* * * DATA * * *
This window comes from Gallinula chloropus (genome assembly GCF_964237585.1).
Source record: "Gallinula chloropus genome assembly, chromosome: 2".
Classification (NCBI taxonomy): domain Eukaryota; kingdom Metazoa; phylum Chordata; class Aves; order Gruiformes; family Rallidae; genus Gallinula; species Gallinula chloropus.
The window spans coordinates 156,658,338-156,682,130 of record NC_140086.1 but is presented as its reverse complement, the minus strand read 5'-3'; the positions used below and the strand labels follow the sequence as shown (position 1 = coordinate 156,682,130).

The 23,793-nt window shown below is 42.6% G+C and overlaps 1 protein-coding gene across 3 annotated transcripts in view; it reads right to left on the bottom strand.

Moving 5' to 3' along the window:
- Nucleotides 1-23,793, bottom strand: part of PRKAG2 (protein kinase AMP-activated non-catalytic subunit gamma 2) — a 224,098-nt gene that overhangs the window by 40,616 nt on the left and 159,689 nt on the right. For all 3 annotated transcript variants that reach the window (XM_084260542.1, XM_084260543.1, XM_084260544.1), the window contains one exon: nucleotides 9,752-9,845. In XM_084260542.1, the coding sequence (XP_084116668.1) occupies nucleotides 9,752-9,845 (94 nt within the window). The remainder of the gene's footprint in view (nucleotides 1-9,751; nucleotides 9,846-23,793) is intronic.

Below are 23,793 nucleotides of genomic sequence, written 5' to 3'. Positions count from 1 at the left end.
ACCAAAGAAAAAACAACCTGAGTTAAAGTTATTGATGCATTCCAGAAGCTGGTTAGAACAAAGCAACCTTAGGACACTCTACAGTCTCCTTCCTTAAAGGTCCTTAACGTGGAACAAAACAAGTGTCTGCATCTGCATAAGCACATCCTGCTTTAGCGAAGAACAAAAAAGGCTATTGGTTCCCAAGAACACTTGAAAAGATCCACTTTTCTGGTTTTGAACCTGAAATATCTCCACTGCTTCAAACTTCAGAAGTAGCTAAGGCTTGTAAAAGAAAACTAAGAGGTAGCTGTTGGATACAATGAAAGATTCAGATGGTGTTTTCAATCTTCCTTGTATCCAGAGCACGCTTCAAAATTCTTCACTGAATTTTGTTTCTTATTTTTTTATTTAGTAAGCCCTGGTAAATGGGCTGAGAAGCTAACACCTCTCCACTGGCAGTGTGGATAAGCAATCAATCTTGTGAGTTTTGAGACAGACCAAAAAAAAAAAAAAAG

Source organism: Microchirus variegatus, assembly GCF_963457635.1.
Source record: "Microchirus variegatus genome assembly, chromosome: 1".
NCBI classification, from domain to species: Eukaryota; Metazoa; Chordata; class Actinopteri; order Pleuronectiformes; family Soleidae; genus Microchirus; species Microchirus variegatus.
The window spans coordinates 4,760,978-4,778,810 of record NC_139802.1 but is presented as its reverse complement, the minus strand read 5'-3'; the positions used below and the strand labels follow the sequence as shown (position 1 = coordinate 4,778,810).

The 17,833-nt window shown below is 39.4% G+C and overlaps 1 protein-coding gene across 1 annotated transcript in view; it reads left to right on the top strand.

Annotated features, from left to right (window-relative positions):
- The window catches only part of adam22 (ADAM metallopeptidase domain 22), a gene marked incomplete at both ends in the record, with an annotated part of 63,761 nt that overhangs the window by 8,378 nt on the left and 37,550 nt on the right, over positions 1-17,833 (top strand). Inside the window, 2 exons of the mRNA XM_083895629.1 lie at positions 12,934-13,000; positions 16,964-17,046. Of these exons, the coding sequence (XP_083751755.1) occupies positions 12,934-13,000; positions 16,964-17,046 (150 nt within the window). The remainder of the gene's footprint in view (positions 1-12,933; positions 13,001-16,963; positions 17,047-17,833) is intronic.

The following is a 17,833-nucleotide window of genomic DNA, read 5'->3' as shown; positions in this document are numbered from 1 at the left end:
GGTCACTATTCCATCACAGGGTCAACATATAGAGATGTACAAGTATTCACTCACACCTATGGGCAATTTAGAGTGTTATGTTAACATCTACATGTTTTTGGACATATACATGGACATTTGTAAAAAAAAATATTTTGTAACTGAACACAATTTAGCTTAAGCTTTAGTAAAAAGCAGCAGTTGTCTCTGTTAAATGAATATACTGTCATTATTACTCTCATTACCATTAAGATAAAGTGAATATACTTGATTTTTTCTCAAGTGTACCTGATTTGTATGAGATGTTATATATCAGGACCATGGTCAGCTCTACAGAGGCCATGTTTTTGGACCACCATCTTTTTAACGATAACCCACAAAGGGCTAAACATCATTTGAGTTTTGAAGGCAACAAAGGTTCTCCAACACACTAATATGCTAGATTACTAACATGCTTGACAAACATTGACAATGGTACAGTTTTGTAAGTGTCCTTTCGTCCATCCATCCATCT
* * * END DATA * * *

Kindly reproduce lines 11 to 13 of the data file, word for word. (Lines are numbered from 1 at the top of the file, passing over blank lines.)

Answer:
Source record: "Microchirus variegatus genome assembly, chromosome: 1".
NCBI classification, from domain to species: Eukaryota; Metazoa; Chordata; class Actinopteri; order Pleuronectiformes; family Soleidae; genus Microchirus; species Microchirus variegatus.
The window spans coordinates 4,760,978-4,778,810 of record NC_139802.1 but is presented as its reverse complement, the minus strand read 5'-3'; the positions used below and the strand labels follow the sequence as shown (position 1 = coordinate 4,778,810).